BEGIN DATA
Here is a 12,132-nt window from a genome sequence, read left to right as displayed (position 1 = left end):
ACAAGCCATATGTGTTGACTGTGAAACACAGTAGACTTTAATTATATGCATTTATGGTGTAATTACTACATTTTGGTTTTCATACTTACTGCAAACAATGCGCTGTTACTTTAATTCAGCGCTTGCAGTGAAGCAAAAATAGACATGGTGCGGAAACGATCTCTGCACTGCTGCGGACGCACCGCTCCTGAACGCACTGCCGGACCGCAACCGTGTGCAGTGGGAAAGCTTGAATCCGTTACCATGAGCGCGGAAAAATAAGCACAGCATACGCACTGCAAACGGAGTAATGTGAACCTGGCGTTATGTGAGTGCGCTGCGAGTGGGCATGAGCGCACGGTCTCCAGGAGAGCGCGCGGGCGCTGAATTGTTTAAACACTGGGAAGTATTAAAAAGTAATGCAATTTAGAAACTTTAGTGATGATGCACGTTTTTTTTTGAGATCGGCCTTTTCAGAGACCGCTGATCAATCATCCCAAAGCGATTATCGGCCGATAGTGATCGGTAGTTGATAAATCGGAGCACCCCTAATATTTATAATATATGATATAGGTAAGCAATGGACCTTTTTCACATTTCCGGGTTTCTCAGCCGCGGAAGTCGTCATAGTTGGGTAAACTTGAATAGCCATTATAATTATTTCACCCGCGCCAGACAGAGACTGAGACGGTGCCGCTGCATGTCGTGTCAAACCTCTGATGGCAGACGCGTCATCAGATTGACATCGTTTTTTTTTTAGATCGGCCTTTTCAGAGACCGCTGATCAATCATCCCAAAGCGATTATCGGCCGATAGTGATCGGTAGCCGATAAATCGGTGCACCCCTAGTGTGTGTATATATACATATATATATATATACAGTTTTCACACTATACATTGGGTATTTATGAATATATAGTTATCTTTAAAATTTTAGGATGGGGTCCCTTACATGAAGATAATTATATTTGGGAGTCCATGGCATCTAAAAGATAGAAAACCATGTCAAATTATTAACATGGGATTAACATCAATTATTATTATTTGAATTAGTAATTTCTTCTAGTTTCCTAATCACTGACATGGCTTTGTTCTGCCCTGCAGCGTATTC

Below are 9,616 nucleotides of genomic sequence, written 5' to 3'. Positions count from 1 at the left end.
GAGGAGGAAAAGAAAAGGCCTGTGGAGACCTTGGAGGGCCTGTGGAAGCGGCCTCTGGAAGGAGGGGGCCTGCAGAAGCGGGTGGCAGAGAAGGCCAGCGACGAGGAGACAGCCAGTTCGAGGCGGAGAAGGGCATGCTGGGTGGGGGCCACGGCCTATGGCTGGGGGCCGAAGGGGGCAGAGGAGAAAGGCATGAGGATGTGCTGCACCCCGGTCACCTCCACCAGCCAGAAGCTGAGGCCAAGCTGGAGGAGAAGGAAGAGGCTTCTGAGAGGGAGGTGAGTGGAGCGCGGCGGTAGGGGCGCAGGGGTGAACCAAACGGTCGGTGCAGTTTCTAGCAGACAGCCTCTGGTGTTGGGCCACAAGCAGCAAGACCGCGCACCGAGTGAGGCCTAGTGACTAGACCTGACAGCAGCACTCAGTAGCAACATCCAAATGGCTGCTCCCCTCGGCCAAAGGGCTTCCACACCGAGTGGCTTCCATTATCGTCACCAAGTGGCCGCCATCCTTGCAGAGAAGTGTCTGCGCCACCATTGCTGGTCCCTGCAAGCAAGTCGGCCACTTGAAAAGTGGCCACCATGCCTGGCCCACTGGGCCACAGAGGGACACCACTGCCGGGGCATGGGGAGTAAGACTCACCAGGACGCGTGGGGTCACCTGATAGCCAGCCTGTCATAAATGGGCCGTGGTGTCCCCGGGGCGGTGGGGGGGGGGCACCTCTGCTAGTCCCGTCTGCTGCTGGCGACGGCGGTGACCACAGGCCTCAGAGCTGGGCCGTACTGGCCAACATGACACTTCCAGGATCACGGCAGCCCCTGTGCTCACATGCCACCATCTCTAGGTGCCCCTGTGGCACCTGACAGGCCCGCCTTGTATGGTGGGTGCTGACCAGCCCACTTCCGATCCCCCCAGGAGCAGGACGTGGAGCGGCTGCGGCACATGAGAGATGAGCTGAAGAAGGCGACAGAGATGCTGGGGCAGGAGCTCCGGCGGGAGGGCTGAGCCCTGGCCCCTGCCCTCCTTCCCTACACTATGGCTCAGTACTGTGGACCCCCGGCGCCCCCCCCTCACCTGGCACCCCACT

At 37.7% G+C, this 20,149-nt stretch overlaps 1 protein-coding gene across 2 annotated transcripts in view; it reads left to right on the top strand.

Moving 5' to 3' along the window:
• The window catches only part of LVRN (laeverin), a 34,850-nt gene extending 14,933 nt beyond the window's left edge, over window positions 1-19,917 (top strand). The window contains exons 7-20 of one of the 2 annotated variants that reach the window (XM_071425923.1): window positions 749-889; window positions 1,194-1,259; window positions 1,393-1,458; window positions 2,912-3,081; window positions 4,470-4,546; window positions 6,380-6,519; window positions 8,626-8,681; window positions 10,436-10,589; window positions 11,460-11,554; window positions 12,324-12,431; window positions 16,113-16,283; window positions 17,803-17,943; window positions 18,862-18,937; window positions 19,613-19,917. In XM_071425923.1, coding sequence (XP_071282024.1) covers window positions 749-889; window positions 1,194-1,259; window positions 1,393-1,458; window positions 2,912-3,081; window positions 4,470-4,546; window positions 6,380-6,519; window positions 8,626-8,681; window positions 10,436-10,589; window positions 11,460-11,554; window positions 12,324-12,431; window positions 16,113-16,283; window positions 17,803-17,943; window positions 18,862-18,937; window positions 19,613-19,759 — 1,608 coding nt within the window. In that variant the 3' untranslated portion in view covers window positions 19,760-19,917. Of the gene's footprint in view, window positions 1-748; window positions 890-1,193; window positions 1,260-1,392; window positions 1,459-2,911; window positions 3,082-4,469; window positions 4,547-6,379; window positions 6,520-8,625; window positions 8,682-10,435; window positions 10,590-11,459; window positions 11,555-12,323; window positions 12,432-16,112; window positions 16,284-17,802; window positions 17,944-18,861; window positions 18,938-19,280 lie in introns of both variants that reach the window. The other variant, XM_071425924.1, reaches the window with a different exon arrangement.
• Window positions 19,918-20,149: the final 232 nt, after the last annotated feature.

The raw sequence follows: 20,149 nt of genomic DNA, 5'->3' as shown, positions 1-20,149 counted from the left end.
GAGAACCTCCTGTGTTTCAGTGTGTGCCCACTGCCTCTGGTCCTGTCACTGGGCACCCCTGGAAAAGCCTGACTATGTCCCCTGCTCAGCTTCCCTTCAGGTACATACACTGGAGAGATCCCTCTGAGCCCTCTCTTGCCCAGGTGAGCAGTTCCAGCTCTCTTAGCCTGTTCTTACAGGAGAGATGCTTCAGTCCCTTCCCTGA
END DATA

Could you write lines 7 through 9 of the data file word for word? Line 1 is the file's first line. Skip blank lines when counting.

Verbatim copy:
• The window catches only part of LVRN (laeverin), a 34,850-nt gene extending 14,933 nt beyond the window's left edge, over window positions 1-19,917 (top strand). The window contains exons 7-20 of one of the 2 annotated variants that reach the window (XM_071425923.1): window positions 749-889; window positions 1,194-1,259; window positions 1,393-1,458; window positions 2,912-3,081; window positions 4,470-4,546; window positions 6,380-6,519; window positions 8,626-8,681; window positions 10,436-10,589; window positions 11,460-11,554; window positions 12,324-12,431; window positions 16,113-16,283; window positions 17,803-17,943; window positions 18,862-18,937; window positions 19,613-19,917. In XM_071425923.1, coding sequence (XP_071282024.1) covers window positions 749-889; window positions 1,194-1,259; window positions 1,393-1,458; window positions 2,912-3,081; window positions 4,470-4,546; window positions 6,380-6,519; window positions 8,626-8,681; window positions 10,436-10,589; window positions 11,460-11,554; window positions 12,324-12,431; window positions 16,113-16,283; window positions 17,803-17,943; window positions 18,862-18,937; window positions 19,613-19,759 — 1,608 coding nt within the window. In that variant the 3' untranslated portion in view covers window positions 19,760-19,917. Of the gene's footprint in view, window positions 1-748; window positions 890-1,193; window positions 1,260-1,392; window positions 1,459-2,911; window positions 3,082-4,469; window positions 4,547-6,379; window positions 6,520-8,625; window positions 8,682-10,435; window positions 10,590-11,459; window positions 11,555-12,323; window positions 12,432-16,112; window positions 16,284-17,802; window positions 17,944-18,861; window positions 18,938-19,280 lie in introns of both variants that reach the window. The other variant, XM_071425924.1, reaches the window with a different exon arrangement.
• Window positions 19,918-20,149: the final 232 nt, after the last annotated feature.

The raw sequence follows: 20,149 nt of genomic DNA, 5'->3' as shown, positions 1-20,149 counted from the left end.